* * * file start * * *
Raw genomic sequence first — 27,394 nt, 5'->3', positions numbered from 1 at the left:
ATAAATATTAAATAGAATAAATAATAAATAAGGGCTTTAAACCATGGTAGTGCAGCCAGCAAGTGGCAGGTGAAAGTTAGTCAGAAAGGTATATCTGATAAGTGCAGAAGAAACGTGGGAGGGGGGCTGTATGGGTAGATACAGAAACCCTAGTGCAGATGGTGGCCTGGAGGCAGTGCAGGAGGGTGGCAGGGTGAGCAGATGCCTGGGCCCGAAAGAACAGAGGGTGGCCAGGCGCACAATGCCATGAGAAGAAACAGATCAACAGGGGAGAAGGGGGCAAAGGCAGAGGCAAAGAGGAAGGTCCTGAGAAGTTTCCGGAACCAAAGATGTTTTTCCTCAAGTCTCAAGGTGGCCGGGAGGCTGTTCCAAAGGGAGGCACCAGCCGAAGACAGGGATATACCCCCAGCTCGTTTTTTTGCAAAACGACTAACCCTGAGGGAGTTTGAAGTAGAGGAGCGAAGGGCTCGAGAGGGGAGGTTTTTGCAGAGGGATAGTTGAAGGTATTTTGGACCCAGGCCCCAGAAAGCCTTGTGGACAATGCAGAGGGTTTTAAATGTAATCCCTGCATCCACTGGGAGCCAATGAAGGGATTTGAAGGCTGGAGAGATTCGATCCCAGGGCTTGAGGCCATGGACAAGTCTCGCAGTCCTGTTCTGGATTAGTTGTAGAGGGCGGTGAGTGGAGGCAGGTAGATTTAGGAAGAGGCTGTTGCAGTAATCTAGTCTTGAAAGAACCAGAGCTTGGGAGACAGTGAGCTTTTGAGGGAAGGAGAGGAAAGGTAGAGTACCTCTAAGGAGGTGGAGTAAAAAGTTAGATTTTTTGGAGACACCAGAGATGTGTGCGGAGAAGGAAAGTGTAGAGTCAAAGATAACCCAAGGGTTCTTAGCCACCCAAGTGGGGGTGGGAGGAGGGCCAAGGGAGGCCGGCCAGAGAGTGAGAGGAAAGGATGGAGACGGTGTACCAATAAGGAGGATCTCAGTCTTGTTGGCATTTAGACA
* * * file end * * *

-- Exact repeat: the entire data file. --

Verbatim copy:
Raw genomic sequence first — 27,394 nt, 5'->3', positions numbered from 1 at the left:
ATAAATATTAAATAGAATAAATAATAAATAAGGGCTTTAAACCATGGTAGTGCAGCCAGCAAGTGGCAGGTGAAAGTTAGTCAGAAAGGTATATCTGATAAGTGCAGAAGAAACGTGGGAGGGGGGCTGTATGGGTAGATACAGAAACCCTAGTGCAGATGGTGGCCTGGAGGCAGTGCAGGAGGGTGGCAGGGTGAGCAGATGCCTGGGCCCGAAAGAACAGAGGGTGGCCAGGCGCACAATGCCATGAGAAGAAACAGATCAACAGGGGAGAAGGGGGCAAAGGCAGAGGCAAAGAGGAAGGTCCTGAGAAGTTTCCGGAACCAAAGATGTTTTTCCTCAAGTCTCAAGGTGGCCGGGAGGCTGTTCCAAAGGGAGGCACCAGCCGAAGACAGGGATATACCCCCAGCTCGTTTTTTTGCAAAACGACTAACCCTGAGGGAGTTTGAAGTAGAGGAGCGAAGGGCTCGAGAGGGGAGGTTTTTGCAGAGGGATAGTTGAAGGTATTTTGGACCCAGGCCCCAGAAAGCCTTGTGGACAATGCAGAGGGTTTTAAATGTAATCCCTGCATCCACTGGGAGCCAATGAAGGGATTTGAAGGCTGGAGAGATTCGATCCCAGGGCTTGAGGCCATGGACAAGTCTCGCAGTCCTGTTCTGGATTAGTTGTAGAGGGCGGTGAGTGGAGGCAGGTAGATTTAGGAAGAGGCTGTTGCAGTAATCTAGTCTTGAAAGAACCAGAGCTTGGGAGACAGTGAGCTTTTGAGGGAAGGAGAGGAAAGGTAGAGTACCTCTAAGGAGGTGGAGTAAAAAGTTAGATTTTTTGGAGACACCAGAGATGTGTGCGGAGAAGGAAAGTGTAGAGTCAAAGATAACCCAAGGGTTCTTAGCCACCCAAGTGGGGGTGGGAGGAGGGCCAAGGGAGGCCGGCCAGAGAGTGAGAGGAAAGGATGGAGACGGTGTACCAATAAGGAGGATCTCAGTCTTGTTGGCATTTAGACA